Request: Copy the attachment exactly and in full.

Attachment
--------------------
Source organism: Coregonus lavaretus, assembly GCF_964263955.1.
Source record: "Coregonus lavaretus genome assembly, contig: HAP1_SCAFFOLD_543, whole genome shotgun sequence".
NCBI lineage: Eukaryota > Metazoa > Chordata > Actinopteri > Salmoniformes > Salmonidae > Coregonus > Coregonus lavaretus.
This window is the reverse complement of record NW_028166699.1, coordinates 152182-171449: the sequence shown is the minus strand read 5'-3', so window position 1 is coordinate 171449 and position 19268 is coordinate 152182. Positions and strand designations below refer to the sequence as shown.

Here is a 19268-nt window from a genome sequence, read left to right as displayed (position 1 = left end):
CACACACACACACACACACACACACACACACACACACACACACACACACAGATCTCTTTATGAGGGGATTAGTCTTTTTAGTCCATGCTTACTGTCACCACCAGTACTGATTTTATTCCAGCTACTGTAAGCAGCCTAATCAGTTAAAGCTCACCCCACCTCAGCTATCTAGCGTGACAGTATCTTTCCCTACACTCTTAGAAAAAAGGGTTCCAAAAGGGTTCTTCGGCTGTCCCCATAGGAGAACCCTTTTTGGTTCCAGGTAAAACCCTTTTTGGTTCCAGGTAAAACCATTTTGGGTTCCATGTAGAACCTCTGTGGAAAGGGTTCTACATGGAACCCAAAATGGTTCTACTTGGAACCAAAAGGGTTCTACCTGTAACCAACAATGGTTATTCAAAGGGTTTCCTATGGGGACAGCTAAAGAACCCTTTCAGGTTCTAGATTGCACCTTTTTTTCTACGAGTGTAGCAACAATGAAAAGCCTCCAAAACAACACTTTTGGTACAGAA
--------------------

Source organism: Coregonus lavaretus, assembly GCF_964263955.1.
Source record: "Coregonus lavaretus genome assembly, contig: HAP1_SCAFFOLD_543, whole genome shotgun sequence".
NCBI lineage: Eukaryota > Metazoa > Chordata > Actinopteri > Salmoniformes > Salmonidae > Coregonus > Coregonus lavaretus.
This window is the reverse complement of record NW_028166699.1, coordinates 152182-171449: the sequence shown is the minus strand read 5'-3', so window position 1 is coordinate 171449 and position 19268 is coordinate 152182. Positions and strand designations below refer to the sequence as shown.

Here is a 19268-nt window from a genome sequence, read left to right as displayed (position 1 = left end):
CACACACACACACACACACACACACACACACACACACACACACACACACAGATCTCTTTATGAGGGGATTAGTCTTTTTAGTCCATGCTTACTGTCACCACCAGTACTGATTTTATTCCAGCTACTGTAAGCAGCCTAATCAGTTAAAGCTCACCCCACCTCAGCTATCTAGCGTGACAGTATCTTTCCCTACACTCTTAGAAAAAAGGGTTCCAAAAGGGTTCTTCGGCTGTCCCCATAGGAGAACCCTTTTTGGTTCCAGGTAAAACCCTTTTTGGTTCCAGGTAAAACCATTTTGGGTTCCATGTAGAACCTCTGTGGAAAGGGTTCTACATGGAACCCAAAATGGTTCTACTTGGAACCAAAAGGGTTCTACCTGTAACCAACAATGGTTATTCAAAGGGTTTCCTATGGGGACAGCTAAAGAACCCTTTCAGGTTCTAGATTGCACCTTTTTTTCTACGAGTGTAGCAACAATGAAAAGCCTCCAAAACAACACTTTTGGTACAGAA